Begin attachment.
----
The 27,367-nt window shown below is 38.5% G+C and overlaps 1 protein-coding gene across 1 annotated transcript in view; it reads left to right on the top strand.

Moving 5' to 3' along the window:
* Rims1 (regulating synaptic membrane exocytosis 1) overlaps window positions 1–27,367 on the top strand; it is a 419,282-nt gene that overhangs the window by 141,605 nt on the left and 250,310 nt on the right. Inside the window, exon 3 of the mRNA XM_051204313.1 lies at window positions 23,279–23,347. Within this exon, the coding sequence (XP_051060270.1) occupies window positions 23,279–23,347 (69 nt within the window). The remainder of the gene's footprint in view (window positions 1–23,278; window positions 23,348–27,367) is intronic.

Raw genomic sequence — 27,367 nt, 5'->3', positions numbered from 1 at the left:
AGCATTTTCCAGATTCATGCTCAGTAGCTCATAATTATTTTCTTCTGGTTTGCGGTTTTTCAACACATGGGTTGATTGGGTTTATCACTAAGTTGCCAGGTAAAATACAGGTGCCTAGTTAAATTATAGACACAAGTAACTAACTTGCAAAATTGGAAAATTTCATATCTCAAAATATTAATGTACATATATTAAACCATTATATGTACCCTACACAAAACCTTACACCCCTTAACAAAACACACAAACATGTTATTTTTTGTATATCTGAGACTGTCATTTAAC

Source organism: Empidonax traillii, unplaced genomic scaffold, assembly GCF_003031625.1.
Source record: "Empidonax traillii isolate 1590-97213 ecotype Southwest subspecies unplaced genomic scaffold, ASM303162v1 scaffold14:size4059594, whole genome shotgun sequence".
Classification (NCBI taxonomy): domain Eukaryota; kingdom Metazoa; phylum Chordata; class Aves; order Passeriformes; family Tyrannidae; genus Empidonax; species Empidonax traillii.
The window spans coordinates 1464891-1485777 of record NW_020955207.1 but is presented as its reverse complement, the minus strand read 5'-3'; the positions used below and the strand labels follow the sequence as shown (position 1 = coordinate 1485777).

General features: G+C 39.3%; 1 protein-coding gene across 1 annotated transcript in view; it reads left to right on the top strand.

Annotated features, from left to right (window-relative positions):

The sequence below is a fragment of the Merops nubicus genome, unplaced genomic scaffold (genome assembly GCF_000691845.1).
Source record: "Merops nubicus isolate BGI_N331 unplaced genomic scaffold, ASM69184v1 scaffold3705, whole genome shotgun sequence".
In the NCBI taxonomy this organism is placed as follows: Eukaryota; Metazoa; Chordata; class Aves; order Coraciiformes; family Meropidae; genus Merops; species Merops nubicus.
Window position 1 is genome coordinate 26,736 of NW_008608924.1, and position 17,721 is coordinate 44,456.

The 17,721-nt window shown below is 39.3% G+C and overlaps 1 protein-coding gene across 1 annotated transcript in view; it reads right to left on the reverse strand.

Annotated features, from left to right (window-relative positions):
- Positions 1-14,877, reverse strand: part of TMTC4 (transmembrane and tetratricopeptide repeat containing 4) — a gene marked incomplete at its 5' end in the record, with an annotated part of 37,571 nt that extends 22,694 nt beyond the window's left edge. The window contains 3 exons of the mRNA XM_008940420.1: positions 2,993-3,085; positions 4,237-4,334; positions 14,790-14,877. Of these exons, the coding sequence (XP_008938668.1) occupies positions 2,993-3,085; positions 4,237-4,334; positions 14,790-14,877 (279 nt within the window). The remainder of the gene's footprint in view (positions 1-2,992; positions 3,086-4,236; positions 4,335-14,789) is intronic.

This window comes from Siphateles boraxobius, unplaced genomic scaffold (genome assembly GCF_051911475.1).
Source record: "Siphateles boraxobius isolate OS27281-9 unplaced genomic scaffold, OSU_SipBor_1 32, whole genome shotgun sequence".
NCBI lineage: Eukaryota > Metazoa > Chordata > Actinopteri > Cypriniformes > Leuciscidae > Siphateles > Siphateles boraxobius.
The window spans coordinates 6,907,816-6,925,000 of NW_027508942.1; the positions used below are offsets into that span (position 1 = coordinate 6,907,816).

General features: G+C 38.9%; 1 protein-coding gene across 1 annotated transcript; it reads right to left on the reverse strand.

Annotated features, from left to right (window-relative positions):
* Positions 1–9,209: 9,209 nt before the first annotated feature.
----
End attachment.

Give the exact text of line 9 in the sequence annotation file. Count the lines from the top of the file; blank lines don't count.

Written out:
The window spans coordinates 1464891-1485777 of record NW_020955207.1 but is presented as its reverse complement, the minus strand read 5'-3'; the positions used below and the strand labels follow the sequence as shown (position 1 = coordinate 1485777).